Thank you for your interest in Response Protection Corp. We have over 95 years of experience in:
- Law Enforcement
- Homeland Security
RPC’s premier safety and fire suppression products raise the safety level for all responders working in dangerous or hazardous conditions
“I feel that this hood affords me the greatest protection of any hood I have worn. In addition to be being the safest it is also the most comfortable hood I have ever worn”
The Capt. Jim Fire Hood, now manufactured by FireDex in Ohio has made tremendous strides in the past few months. Our sales have soared leading us to have to ramp up production to keep our dealers in stock. We have added new dealers on the east coast and in Ohio and Wisconsin to better serve those firefighters who make the choice to improve their safety. We welcome aboard dozens of departments who have purchased the Capt. Jim Fire hood to equip their members including the city of Atlantic City, NJ. We continue to build our network of dealers out to speed up the delivery and equipping of our firefighters with increased safety.
We thank those who have supported us and look forward to providing our hood and safety products to those departments and firefighters who contact us daily.
The logo on our hood states “WE GOT IT”. A term known by all firefighters that signifies a job well done. A fire that met its match by the units there. “WE GOT IT”… the training, the leadership, the courage and the equipment needed, including the Capt. Jim Fire Hood. Get yours now!
Stay safe… stay aware… two of the keys to a safe operation.
The IAFF, the Firefighter Cancer Support Network and other health organizations have issued some warnings to firefighters about the dangers of a higher risk of cancers in firefighters necks, faces and jaws from carcinogenic particulate that may be trapped in the protective material of your hood. These particulates are from the soot and smoke absorbed into your PPE and hood during fire operations. These absorbed particles can contain chemicals that can be absorbed through the skin during subsequent wearing of the dirty hood and attack the organs in your body including the brain. The report from the Firefighters Cancer Support Network (a) stated that firefighters are showing increased risk of a several types of cancers such as prostate cancer, testicular cancer, multiple myeloma and non-Hodgkin’s lymphoma. We need to act to help protect ourselves immediately.
We recommend that every firefighter be equipped with a minimum of two (2) hoods. Do not feel that “I’ll get one good one and a cheap one for backup”. Fires don’t occur around your hood washing schedule. You may have just washed your “good” one after an auto fire and then quickly roll into a structural fire. Make sure you have two “good” ones. The two hoods are a necessity to allow for the cleaning and drying of one hood while the firefighter uses the second hood. We applaud the effort that is now out there for the “Wash Your Hood Sundays” as a step in the right direction. However, we feel that the threat of cancer needs to be fought more aggressively. We are urging all Chief Officers to institute a policy and all firefighters to adopt the habit whereby every responding member’s hood is washed thoroughly after any call where smoke or fumes are present. Your unit may not have operated but may have been exposed to the smoke or fumes from the operation. The presence of smoke or fumes should be the trigger for washing the hood. Washing the hood on Sundays is a great idea but the thought that you may catch a job Sunday evening and continue to wear that particulate laden hood for a week causes concern. Should you have a week with no fire duty then make sure you wash the hood on Sunday.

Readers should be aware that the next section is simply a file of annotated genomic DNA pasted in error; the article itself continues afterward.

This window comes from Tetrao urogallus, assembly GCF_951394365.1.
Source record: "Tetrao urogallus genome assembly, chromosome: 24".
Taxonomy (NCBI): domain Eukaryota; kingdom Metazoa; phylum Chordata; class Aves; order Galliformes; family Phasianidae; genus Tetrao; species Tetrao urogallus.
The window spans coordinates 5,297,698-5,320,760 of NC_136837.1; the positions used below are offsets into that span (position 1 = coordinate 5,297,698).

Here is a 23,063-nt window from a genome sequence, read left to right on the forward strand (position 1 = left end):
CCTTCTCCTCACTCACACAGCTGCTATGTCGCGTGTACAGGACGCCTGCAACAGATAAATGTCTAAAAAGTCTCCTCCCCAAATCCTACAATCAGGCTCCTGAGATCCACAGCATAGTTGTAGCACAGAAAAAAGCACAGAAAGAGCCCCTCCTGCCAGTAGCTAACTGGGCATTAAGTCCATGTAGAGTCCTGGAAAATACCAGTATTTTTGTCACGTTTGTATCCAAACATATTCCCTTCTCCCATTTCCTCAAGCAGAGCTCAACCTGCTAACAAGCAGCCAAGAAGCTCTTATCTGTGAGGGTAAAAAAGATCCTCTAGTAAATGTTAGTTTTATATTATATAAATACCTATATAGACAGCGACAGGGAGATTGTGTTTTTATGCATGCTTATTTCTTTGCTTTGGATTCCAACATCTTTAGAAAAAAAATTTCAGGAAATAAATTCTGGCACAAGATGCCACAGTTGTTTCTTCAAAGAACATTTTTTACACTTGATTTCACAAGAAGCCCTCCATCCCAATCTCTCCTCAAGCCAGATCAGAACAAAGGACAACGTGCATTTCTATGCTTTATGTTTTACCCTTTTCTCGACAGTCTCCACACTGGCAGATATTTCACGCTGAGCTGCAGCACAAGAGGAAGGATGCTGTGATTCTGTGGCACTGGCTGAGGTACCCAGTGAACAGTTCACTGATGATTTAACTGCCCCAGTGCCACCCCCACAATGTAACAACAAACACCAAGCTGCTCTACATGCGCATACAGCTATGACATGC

The important thing to find is a good hood that can withstand numerous washings. The more washings the hood can hold up to the better it is from a durability standpoint. The durability needs to be considered along with the TPP, comfort and safety factors commonly associated with the hood. The Capt. Jim Fire Hood was washed tested 100 times with minimal degradation of properties. Inquire as to the wash limits of your hood and keep track of your total washings.
It is very important that the correct method of hood washing is followed to insure the continued safety levels of the product. That information should be included with the hood or available from the manufacturer.
New technologies are being developed in hood design and construction. Look into them and familiarize yourself with them. Check each out carefully before you buy. The fastest safety steps you can now take is to increase the frequency of washing the hoods as well as the other PPE ensemble. We urge all firefighters to wash the hood after every run where smoke or fumes are present and as a minimum to wash the hood every Sunday. Take the steps to stay safe, get your second hood to help fight cancer.
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